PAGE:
Stand Your Ground: Why It Didn’t Work For Marissa Alexander

UPDATE: Marissa Alexander had something very special to be thankful for Wednesday night. After three years in jail, she was released on $200,009 bail and returned to her family, including her youngest daughter. Alexander's initial conviction was overturned in September after a judge ordered a mistrial due to unfair jury instructions. Alexander's new trial date is set for March 31, 2014. Until then, we're just happy to see a mother and her children reunited for the holidays. (MSNBC)
This story was originally published on June 19, 2013.
In the aftermath of George Zimmerman's controversial acquittal, one case in particular is making headlines again. In 2010, Marissa Alexander was tried and convicted of three counts of aggravated assault after firing a warning shot at a wall to scare her abusive husband. Her claim: self-defense. "I believe when he threatened to kill me, that's what he was going to do," Alexander, now 32, told CNN. "And had I not discharged my weapon at that point, I would not be here."
You can see where the parallels between the cases begin. Both Alexander and Zimmerman live in Florida, both say they were reacting in fear of their lives, both call attention to the divisive issue of race — and both cases were prosecuted by State Attorney Angela Corey. And though the Zimmerman trial has propelled Alexander's case back into the public spotlight, the similarities end there.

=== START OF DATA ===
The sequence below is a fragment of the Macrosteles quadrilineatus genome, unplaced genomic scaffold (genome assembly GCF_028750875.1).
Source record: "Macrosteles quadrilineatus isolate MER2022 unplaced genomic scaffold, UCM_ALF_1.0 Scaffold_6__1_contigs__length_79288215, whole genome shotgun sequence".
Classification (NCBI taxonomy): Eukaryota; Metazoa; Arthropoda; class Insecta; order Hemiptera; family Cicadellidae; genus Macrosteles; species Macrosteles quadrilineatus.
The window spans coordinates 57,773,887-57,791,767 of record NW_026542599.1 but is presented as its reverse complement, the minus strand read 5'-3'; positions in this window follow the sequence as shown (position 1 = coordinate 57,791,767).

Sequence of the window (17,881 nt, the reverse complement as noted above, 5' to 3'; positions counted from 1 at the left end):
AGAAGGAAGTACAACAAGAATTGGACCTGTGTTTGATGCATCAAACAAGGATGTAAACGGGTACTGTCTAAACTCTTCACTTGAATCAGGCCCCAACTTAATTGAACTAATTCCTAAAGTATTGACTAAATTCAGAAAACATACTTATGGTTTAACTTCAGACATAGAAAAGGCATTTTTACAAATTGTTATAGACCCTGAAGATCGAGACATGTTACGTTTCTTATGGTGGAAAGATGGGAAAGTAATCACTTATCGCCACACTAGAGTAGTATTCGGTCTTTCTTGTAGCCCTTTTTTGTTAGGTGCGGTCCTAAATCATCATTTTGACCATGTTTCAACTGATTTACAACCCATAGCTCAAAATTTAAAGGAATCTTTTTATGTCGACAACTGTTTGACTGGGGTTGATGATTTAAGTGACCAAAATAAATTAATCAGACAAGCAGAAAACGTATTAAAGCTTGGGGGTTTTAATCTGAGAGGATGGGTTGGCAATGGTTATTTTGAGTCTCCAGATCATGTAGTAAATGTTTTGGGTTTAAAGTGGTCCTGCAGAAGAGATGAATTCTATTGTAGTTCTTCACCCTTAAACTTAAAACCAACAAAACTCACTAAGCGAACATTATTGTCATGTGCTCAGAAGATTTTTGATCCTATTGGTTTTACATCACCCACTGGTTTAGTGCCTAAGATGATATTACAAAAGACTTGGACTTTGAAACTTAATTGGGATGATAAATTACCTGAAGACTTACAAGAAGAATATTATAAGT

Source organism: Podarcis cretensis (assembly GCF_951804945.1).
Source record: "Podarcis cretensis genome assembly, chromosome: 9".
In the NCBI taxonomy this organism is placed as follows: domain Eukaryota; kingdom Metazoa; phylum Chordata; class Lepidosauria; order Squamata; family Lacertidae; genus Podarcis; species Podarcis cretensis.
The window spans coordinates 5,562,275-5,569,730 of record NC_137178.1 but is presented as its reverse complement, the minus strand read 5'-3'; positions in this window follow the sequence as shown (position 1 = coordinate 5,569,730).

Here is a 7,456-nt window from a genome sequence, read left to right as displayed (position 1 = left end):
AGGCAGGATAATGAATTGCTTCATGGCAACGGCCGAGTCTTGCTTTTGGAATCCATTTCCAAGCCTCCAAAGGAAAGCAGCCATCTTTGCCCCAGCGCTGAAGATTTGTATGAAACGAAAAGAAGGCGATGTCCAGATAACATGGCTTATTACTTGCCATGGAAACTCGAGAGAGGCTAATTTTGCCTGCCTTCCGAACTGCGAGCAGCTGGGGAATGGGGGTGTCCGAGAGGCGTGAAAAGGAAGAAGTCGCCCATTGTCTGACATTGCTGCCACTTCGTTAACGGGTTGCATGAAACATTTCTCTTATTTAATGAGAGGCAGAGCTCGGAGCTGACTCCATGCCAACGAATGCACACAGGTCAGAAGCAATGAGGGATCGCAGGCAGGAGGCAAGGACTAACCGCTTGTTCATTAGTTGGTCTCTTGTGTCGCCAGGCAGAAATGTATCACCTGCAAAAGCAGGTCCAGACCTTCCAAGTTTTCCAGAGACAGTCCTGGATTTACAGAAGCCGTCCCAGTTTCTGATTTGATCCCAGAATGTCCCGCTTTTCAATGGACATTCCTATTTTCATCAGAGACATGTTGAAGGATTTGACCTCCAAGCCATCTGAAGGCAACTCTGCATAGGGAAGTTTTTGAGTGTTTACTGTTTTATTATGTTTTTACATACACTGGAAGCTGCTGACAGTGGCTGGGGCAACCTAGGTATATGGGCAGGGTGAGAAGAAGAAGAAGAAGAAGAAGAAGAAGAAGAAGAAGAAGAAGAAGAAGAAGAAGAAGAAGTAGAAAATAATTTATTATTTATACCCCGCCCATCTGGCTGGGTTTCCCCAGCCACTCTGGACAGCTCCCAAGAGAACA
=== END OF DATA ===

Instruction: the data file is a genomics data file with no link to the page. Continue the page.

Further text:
Because unlike Zimmerman, Alexander was sentenced to 20 years in prison — without parole — due to the "10-20-Life law," which punishes anyone who fires a gun while committing a felony with a 20-year-minimum sentence. She also attempted to use the self-defense legislation known as Stand Your Ground, which allows individuals in Florida and 29 other states to use deadly force if they or their homes are in imminent danger.
Alexander had been physically abused by husband Rico Gray, and had a restraining order against him. Still, she chose to return to Gray's home, where the altercation began. In a deposition, Gray even admitted that if his children weren't there, he would have fought back. "I got five baby mamas and I put my hands on every last one of them except for one," he said. Later, in court, Gray recanted his statement and changed his story, saying he was scared for his life when he saw the gun. So, when she grabbed her gun from her car in the garage after Gray allegedly strangled her that day, she was, indeed, standing her ground, right? No, not according to Corey.

“She put a round in the chamber, and she fired that shot out of anger, not fear,” the prosecutor said to the
Washington Post
. “She didn’t need to use that gun. Those kids were scared to death. They ran for their lives.” She could have just left, argued Corey, which is why Alexander's Stand Your Ground defense was not held up in court.

This all begs the question: If SYG was admissible, wouldn't the jury have deliberated longer, say the 13 hours during the Zimmerman case, instead of the 12 minutes it took before convicting Alexander? If this had not been a black-on-black crime, would the verdict have been different? More importantly, does the punishment fit the crime?
Whatever you're feeling about George Zimmerman, Trayvon Martin, or the criminal-justice system in general, there is hope for Alexander: Public outcry and civil rights advocates are pressuring prosecutors to take another look at her case. In fact, almost 90,000 have signed a petition calling Florida Governor Rick Scott to pardon her. And, more and more petitions, including this one on, pop up online as her story spreads.

Photo: Via USNews.

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